I want to address that point a bit later. My hon. Friend is right. All we end up doing is moving more product around rather than manufacturing it in the place where it would be most sensible to do so. In that movement, we generate additional carbon dioxide.
On business investment plans, one of the key things that business needs to do is to estimate future costs of raw materials and energy, of which energy is often the most significant. There is already an account of the Business Secretary having had his ears burned by industry leaders about energy costs. If other countries do not follow our lead, the concern is that packaging manufacturers might move away from their UK bases. A number of people involved in the industry have said that a large proportion of UK plants producing packaging are now owned by companies that are based overseas and that if energy prices or regulation in the UK become excessive, there is no reason why those overseas-based multinationals would continue to keep those businesses in the UK.
Let me touch now on the standards under which imported products are manufactured. Manufacturers based in the UK, particularly those involved in producing packaging for food, incur costs by ensuring that they are compliant with all relevant food safety and hygiene legislation, but that is not the case for competitors based outside the EU, which puts UK-based manufacturers at an economic disadvantage. If such packaging is supplied without the recognised accreditation concerning EU food safety and hygiene, the concern is that there could be health risks to consumers.
Another strand of my argument relates to packaging products being seen as an obstacle to a greener environment and a greener economy. The Prime Minster has pledged to make this the greenest Government ever. One of the ways in which the Government aim to achieve that is by reducing the amount of packaging used and encouraging even more recycling. The industry accepts that its product is highly visible; we see it around us all the time. None the less, its environmental impact is much less than many would presume. Less than 3% of land-filled waste is packaging waste, despite the fact that 18% of household waste comes from packaging. It is accepted that packaging is visible because of litter. By definition litter is waste that happens to be in the wrong place. It is created by individuals through thoughtless or antisocial behaviour. The industry has a responsibility regarding litter, but it argues that litter should be addressed by education, investment in street cleaning and law enforcement.
The problem is that packaging attracts media attention. I would present Jeremy Paxman as a witness. Only the other day, he spoke on Radio 5 Live as chair of the Clean Up Britain campaign and railed against manufacturers of packaging. The industry argues that the attention that it receives is disproportionate and that packaging should be seen not as a problem but rather as a resource-efficiency solution. Given all the media attention, the packaging industry feels that it has become an easy target for those who wish to present their green credentials.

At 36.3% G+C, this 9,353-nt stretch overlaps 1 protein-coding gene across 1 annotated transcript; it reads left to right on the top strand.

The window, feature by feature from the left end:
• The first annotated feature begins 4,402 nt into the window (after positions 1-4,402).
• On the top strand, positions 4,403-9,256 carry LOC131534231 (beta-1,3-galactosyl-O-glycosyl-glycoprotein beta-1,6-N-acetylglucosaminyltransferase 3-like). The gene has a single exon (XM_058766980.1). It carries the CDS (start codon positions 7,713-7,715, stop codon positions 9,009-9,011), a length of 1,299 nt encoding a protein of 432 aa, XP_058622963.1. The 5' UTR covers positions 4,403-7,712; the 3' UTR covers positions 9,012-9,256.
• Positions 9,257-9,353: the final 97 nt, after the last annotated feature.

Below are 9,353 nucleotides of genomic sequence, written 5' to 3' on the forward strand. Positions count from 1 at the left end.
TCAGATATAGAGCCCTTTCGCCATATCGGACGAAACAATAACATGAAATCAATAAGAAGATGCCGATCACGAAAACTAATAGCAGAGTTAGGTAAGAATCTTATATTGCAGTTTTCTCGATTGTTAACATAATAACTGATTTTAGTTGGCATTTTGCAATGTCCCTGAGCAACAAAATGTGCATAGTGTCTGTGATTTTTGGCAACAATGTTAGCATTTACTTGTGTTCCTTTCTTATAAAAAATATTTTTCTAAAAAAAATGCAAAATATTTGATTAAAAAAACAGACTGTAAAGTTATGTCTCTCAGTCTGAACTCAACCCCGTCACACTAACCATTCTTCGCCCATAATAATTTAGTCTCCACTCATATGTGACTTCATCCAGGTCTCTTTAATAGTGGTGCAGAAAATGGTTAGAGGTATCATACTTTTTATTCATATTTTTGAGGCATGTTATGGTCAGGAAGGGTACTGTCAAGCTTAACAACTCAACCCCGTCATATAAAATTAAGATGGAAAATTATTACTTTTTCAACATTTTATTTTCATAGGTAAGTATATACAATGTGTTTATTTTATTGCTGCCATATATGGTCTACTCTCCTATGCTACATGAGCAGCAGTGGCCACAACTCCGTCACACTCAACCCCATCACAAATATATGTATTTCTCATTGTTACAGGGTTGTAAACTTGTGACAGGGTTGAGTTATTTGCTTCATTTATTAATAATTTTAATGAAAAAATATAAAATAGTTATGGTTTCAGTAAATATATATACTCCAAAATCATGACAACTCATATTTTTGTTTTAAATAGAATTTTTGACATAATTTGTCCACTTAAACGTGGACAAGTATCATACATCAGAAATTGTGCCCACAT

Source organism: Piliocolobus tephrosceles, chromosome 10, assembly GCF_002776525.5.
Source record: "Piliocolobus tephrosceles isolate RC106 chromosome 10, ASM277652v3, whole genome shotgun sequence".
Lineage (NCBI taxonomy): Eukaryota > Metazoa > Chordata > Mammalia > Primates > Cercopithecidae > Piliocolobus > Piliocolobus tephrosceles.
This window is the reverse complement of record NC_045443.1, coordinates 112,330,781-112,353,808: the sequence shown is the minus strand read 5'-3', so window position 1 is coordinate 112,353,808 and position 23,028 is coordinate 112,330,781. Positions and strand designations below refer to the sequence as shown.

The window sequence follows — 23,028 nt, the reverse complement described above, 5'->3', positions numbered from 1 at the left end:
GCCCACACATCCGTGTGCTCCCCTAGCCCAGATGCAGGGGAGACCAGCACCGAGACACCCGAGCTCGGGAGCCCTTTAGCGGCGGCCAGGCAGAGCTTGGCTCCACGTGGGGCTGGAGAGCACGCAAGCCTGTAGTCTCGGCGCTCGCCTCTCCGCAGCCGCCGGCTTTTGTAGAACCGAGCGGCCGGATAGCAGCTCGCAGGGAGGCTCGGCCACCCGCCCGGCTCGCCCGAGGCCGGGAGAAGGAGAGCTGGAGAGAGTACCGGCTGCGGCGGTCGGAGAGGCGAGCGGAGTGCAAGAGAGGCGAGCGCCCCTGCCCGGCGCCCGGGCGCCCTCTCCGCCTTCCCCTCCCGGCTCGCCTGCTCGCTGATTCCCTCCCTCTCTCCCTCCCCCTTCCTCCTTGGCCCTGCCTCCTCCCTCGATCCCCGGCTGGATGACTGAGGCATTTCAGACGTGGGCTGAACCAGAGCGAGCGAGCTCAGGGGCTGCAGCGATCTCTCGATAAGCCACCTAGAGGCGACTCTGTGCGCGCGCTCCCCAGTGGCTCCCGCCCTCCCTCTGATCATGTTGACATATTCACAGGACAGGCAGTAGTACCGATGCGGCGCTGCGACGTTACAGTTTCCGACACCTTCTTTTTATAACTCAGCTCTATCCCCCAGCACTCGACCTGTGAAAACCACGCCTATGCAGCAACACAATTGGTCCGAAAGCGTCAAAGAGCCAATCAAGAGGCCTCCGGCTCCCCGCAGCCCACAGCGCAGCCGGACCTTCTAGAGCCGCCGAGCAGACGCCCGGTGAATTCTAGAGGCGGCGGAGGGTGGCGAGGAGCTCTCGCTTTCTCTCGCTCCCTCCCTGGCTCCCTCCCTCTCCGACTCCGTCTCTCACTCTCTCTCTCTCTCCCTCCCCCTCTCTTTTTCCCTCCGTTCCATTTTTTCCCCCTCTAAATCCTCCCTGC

The emphasis on packaging and the environment has been recognised in the waste policy review, which was recently published by the Government. That review outlines the Government’s determination to move towards a zero-waste economy by relying more on voluntary approaches to cutting waste, increasing recycling and resource productivity and improving the overall quality of recyclates.
Broadly, the industry is pleased that the review acknowledged the valuable role that packaging plays and that, in most cases, the carbon footprint of packaging is absolutely dwarfed by that of the products that it protects. However, there is a view within the industry that the review continues to pander to public misperceptions about packaging, as it draws attention to surveys that show that consumers believe packaging remains a big environmental question. The industry is disappointed that the review does not attempt to challenge some of those misconceptions.
The industry believes that, to challenge such misconceptions about waste, customers need to understand that good food packaging reduces food waste, which in turn saves people money through lower grocery bills and reduces the amount of unused food that is sent to landfill or composting. The review refers at some length to the need for packaging to be improved further, but it focuses on toy packaging. Unfortunately, toy packaging makes up only 0.36% of packaging in the UK and it is mostly used for imported goods, over which we have no control in the UK. In addition, the review pays a lot of attention to waste prevention, with the announcement of new initiatives and funding, and it also has a stated aim of reducing food waste. Some organisations have praised the review for making commitments to work with businesses to help them to reduce wastage, rather than carrying on the old practice of handing out penalties to companies that fail to comply with legislation.
Broadly, the industry believes that it can work with the Government on the waste policy review. Dick Searle, chief executive of the Packaging Federation, has said:
“It looks like there’s nothing unexpected in here and it’s all reasonably logical. I’m sure the industry will appreciate the light touch approach. I’m very pleased to see the reference to packaging being ‘dwarfed’ by product in terms of carbon footprint. Overall, it looks like government has been listening.”
Perhaps we might consider that response from an industry to Government plans as a refreshing one.